Thursday, April 19, 2012

Falcone Set To Spice Up Mar Mostro - Volvo Ocean Race Update

Antigua's Shannon Falcone, who did his first Transat when he was three years old, will join the crew of PUMA's Mar Mostro for Leg 6, as a temporary replacement for the injured Casey Smith.
Photo: Ian Roman/Volvo Ocean Race
In a second crew change, Kelvin Harrap returns from injury to reclaim his place from Thomas Johanson, as expected.

Falcone sailed with PUMA in the last edition and is preparing to race in the 34th America's Cup. We caught up with him as he looked forward to joining the Leg 5 winners on the run from Itajaí in Brazil to Miami, and passing close to his home.

How did you find out you'd be joining the PUMA team?

"Funnily enough I got an email a few weeks ago, subject line: Get your boots ready. That was when Casey went down that first night leaving Auckland. So all throughout this leg I'd been aware the call could happen.

"Casey has been a key player to the team and I know it was a difficult decision for him and the call could not have been made until he's finished the leg and got off and flown back to the States and checked in with his doctors and had someone really look into what happened.

"It's something I knew would happen before the race as Kenny told me I would be the go-to plan if somebody got injured. I would never wish anyone to get injured. On the other hand I just hope I can step into some really big shoes because the guys sailed an awesome last leg. Hope we can follow it on this next leg. For me it's a more exciting leg because it is a little warmer and it goes past home. Should be fun."

What have you been working on before this?

"I'm with ORACLE Racing for the 34th America's Cup so now we're getting up to crunch time for launching the 72 in San Francisco this summer. Literally it's pure luck and timing the Volvo ends before we launch the big boat. I can't really complain going from 30 knots on a catamaran in San Francisco Bay to go 30 knots in the Atlantic Ocean in a Volvo Open 70. The only difference here is that I can't go back to a warm shower at the end of the day."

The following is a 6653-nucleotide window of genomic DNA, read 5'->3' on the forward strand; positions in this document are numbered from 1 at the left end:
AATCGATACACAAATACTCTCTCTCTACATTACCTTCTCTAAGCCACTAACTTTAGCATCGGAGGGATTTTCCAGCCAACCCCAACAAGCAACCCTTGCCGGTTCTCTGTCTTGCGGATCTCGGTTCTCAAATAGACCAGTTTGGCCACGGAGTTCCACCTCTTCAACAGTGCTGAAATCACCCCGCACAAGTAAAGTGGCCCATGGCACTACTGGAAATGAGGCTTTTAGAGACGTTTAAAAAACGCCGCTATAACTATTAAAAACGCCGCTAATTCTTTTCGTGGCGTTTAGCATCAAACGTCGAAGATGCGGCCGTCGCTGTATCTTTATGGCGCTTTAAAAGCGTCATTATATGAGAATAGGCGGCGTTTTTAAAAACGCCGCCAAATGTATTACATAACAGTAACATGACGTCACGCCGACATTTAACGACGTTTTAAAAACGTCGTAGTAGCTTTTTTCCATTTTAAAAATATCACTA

Do you have a preference between ocean racing and inshore?

"Growing up sailing the thing that attracted me to the Volvo was the fact that when we were in the Cup in monohulls the roles became so specialised in what we did, whereas in the the Volvo you get to do a bit of everything. In the Cup I was just the Mastman. I would never take the helm in the Cup but in the Volvo you get the opportunity."

What do you do outside sailing?

"I've been paddle boarding over the winter. I was meant to be competing in the my first event this weekend in the Caribbean. I've been training towards it on the Puma Laird board back home in Antigua and getting some really good downwinders on it and was really psyched up on it. That will just have to hold of and i'll do some paddle boarding here in Itajai. That and kiting, all water sports really."

How did you get into racing?

"I actually did a transatlantic race when I was three years old. My memory is that I was annoying everyone by trying to jump overboard all the time. It was from Casablanca to Pointe-à-Pitre on my Dad's 44-footer 'Caccia alla Volpe'. We did really good. I remember the trophy was really big and I was on my dad's shoulders when we won in Guadalupe. We got Podium in our class. That was in 1984 in the Transat des Alizées from Morocco to Guadalupe. Now to this."

Volvo Ocean Race Media

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